I hope you are all doing well. I’m facing some challenges while using Nilearn to establish a first-level model and I would greatly appreciate your assistance with the following issues:
In my experiment, I have two categorical variables (both with two levels: A1B1, A2B2, A1B2, A2B2) and two continuous variables (C, D). I would like to incorporate them into my design matrix. I’ve looked into parametric modulations as a potential solution, but I noticed that the function “nilearn.glm.first_level.make_first_level_design_matrix” only allows for one modulator column. I’m a bit confused about this. I attempted to create the design matrix following the code in Parametric Modulation in nistats, but I’m unsure whether when creating modulator2, I should modulate the original categorical variable column or the column already modulated by modulator1. In other words, should my design matrix columns be [“condition regressors, condition * modulator1 regressor, condition * modulator1 * modulator2 regressor”] or [“condition regressors, condition * modulator1 regressor, condition * modulator2 regressor”]? Additionally, I’m uncertain whether I should remove the condition regressors after introducing condition*modulator. Would deleting or keeping the condition regressors affect the subsequent computation of main effects and interactions of various variables?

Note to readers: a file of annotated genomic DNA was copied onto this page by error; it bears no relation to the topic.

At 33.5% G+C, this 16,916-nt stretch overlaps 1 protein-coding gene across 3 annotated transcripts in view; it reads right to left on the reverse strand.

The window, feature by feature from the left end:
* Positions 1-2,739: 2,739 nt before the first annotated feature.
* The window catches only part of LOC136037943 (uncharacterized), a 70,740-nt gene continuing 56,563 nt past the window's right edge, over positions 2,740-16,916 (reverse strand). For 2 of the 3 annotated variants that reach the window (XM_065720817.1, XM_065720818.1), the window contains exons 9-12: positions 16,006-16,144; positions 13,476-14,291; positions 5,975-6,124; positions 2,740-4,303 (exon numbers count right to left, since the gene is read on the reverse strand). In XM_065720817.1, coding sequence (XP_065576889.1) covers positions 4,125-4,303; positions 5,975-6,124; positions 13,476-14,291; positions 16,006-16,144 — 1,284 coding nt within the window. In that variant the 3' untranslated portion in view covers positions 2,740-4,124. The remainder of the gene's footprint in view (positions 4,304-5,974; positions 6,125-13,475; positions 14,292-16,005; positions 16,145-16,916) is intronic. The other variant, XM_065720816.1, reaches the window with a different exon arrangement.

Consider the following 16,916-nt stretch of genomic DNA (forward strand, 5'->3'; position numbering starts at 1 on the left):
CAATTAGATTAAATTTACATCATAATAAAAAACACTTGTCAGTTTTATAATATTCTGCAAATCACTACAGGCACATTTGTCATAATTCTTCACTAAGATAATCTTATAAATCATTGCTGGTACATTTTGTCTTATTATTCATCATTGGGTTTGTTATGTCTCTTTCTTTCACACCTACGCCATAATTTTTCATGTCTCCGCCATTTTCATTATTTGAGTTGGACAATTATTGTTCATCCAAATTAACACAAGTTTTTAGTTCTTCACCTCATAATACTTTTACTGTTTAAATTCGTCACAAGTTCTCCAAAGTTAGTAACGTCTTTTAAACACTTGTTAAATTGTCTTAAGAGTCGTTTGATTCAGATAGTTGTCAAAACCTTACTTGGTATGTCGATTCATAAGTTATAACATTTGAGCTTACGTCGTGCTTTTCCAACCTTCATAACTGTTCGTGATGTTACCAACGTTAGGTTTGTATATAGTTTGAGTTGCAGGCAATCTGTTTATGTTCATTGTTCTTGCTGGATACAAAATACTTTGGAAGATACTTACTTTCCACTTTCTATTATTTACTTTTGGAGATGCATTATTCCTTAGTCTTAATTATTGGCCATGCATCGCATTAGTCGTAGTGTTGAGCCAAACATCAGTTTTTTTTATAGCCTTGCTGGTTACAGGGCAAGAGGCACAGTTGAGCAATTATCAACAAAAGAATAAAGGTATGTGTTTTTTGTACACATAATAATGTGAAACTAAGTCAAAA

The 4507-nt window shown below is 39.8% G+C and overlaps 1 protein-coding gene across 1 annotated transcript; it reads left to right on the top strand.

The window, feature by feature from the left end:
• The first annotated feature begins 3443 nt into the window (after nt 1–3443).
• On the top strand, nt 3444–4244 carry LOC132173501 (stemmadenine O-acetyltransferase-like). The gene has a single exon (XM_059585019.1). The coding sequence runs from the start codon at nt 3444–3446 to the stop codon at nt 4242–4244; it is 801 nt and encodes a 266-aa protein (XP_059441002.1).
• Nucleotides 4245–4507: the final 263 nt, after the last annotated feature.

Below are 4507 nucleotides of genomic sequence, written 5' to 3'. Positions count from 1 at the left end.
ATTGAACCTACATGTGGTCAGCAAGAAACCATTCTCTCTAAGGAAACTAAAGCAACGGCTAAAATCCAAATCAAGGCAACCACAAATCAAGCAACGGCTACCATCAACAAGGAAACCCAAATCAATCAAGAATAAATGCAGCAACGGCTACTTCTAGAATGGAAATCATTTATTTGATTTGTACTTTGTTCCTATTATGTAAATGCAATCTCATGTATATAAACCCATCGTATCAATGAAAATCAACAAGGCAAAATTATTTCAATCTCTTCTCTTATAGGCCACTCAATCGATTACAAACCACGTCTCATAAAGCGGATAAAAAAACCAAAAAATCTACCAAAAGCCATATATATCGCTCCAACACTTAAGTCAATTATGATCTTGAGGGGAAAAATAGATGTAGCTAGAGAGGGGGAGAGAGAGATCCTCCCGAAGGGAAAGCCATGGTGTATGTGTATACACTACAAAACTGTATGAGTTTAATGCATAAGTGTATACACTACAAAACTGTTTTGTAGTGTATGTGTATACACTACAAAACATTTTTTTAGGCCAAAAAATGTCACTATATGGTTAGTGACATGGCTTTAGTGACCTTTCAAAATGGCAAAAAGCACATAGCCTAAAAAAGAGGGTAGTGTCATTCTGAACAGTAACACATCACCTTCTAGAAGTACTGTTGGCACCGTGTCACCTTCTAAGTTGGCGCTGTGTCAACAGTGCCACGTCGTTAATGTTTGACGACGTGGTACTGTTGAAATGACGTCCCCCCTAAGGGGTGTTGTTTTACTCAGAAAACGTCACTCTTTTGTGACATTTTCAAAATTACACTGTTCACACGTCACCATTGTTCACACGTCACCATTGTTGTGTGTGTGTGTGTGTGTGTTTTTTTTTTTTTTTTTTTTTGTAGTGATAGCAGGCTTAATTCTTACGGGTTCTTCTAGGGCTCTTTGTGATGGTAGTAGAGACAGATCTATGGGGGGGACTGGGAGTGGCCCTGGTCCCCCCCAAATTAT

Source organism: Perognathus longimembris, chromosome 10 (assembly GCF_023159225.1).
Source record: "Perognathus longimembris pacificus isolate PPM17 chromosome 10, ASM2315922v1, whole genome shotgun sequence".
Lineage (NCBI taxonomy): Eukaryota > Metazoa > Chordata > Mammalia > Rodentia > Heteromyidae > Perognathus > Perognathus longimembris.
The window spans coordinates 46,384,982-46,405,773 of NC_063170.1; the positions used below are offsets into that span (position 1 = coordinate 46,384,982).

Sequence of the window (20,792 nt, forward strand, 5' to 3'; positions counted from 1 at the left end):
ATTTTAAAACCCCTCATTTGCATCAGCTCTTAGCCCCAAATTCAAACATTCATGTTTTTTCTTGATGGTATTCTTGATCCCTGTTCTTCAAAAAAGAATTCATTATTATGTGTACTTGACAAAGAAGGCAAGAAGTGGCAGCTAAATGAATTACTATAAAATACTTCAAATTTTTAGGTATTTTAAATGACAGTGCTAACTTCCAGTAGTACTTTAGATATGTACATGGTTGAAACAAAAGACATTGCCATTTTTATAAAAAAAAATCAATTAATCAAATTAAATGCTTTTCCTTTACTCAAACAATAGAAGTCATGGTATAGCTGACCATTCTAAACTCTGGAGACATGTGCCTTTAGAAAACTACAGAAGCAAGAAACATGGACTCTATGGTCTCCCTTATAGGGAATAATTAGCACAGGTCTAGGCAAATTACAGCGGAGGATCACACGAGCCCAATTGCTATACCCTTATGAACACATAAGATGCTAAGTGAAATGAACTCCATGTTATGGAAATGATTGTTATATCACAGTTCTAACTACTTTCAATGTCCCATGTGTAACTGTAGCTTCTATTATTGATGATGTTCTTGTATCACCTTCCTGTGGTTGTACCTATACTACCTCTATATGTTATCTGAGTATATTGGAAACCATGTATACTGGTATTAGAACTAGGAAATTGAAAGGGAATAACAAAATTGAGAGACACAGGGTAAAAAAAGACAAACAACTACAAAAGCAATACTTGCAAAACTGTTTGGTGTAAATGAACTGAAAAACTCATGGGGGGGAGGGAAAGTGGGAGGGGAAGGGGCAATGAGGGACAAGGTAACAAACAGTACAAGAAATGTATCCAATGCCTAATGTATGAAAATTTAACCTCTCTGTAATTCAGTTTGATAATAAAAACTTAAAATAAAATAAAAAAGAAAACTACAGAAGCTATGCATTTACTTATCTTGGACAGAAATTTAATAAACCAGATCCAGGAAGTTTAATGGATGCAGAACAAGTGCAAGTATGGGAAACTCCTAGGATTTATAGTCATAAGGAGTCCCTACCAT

My modulators are believed to only have an effect in certain conditions (e.g., only in A1B1 and A2B1 conditions). Would this impose any limitations when using parametric modulations?
If I want to treat one of the continuous variables as a covariate, can I simply set the column of condition*modulator to 0 in the contrast matrix, similar to how we treat motion parameters?
Can interactions occur between continuous and categorical variables (e.g., interaction between A and C)? How does this differ from how we usually design contrast matrices? Could you provide a simple example? This is crucial for me!
On a separate note, I’ve noticed in some literature that during first-level analysis, some unrelated regression factors are included (e.g., fixation points). What benefits does their inclusion bring? Does it help with deconvolution and enhance the accuracy of beta value estimation for the variables of interest?
I understand that my wording might be a bit convoluted. I’ll be happy to clarify any ambiguous points. I apologize for frequently reaching out on Neurostars recently. Thank you so much for the experts’ patient and thorough answers to my questions.